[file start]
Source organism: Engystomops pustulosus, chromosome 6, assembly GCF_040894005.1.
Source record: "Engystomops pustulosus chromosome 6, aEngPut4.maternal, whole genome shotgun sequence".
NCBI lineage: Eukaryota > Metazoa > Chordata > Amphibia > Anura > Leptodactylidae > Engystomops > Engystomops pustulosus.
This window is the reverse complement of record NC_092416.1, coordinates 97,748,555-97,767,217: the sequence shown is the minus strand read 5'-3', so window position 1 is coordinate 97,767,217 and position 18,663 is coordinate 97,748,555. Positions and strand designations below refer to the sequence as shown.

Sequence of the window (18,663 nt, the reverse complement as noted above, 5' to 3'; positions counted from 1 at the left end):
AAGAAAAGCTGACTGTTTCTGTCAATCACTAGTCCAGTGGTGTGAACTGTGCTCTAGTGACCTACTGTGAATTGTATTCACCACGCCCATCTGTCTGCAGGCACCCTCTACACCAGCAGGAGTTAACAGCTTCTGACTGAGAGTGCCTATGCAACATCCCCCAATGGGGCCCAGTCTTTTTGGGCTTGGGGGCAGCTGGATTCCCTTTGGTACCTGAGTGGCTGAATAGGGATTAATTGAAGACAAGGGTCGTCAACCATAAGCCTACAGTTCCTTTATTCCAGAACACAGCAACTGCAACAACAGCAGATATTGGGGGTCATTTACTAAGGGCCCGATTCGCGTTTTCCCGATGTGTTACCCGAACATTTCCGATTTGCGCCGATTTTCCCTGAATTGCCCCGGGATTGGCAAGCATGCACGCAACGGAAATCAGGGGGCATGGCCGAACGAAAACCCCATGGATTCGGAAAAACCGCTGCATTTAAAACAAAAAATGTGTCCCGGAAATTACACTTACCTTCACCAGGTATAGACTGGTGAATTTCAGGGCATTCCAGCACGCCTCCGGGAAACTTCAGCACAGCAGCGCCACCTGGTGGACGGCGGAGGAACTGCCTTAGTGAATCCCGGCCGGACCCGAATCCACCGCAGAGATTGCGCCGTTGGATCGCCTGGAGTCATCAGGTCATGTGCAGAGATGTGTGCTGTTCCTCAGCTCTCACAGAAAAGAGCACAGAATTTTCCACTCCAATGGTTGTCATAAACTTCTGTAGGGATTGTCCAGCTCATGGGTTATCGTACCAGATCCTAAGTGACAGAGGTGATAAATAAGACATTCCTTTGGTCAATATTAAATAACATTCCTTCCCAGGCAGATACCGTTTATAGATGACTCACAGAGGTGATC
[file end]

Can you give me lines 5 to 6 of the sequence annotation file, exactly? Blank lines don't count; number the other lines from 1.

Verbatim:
Sequence of the window (18,663 nt, the reverse complement as noted above, 5' to 3'; positions counted from 1 at the left end):
AAGAAAAGCTGACTGTTTCTGTCAATCACTAGTCCAGTGGTGTGAACTGTGCTCTAGTGACCTACTGTGAATTGTATTCACCACGCCCATCTGTCTGCAGGCACCCTCTACACCAGCAGGAGTTAACAGCTTCTGACTGAGAGTGCCTATGCAACATCCCCCAATGGGGCCCAGTCTTTTTGGGCTTGGGGGCAGCTGGATTCCCTTTGGTACCTGAGTGGCTGAATAGGGATTAATTGAAGACAAGGGTCGTCAACCATAAGCCTACAGTTCCTTTATTCCAGAACACAGCAACTGCAACAACAGCAGATATTGGGGGTCATTTACTAAGGGCCCGATTCGCGTTTTCCCGATGTGTTACCCGAACATTTCCGATTTGCGCCGATTTTCCCTGAATTGCCCCGGGATTGGCAAGCATGCACGCAACGGAAATCAGGGGGCATGGCCGAACGAAAACCCCATGGATTCGGAAAAACCGCTGCATTTAAAACAAAAAATGTGTCCCGGAAATTACACTTACCTTCACCAGGTATAGACTGGTGAATTTCAGGGCATTCCAGCACGCCTCCGGGAAACTTCAGCACAGCAGCGCCACCTGGTGGACGGCGGAGGAACTGCCTTAGTGAATCCCGGCCGGACCCGAATCCACCGCAGAGATTGCGCCGTTGGATCGCCTGGAGTCATCAGGTCATGTGCAGAGATGTGTGCTGTTCCTCAGCTCTCACAGAAAAGAGCACAGAATTTTCCACTCCAATGGTTGTCATAAACTTCTGTAGGGATTGTCCAGCTCATGGGTTATCGTACCAGATCCTAAGTGACAGAGGTGATAAATAAGACATTCCTTTGGTCAATATTAAATAACATTCCTTCCCAGGCAGATACCGTTTATAGATGACTCACAGAGGTGATC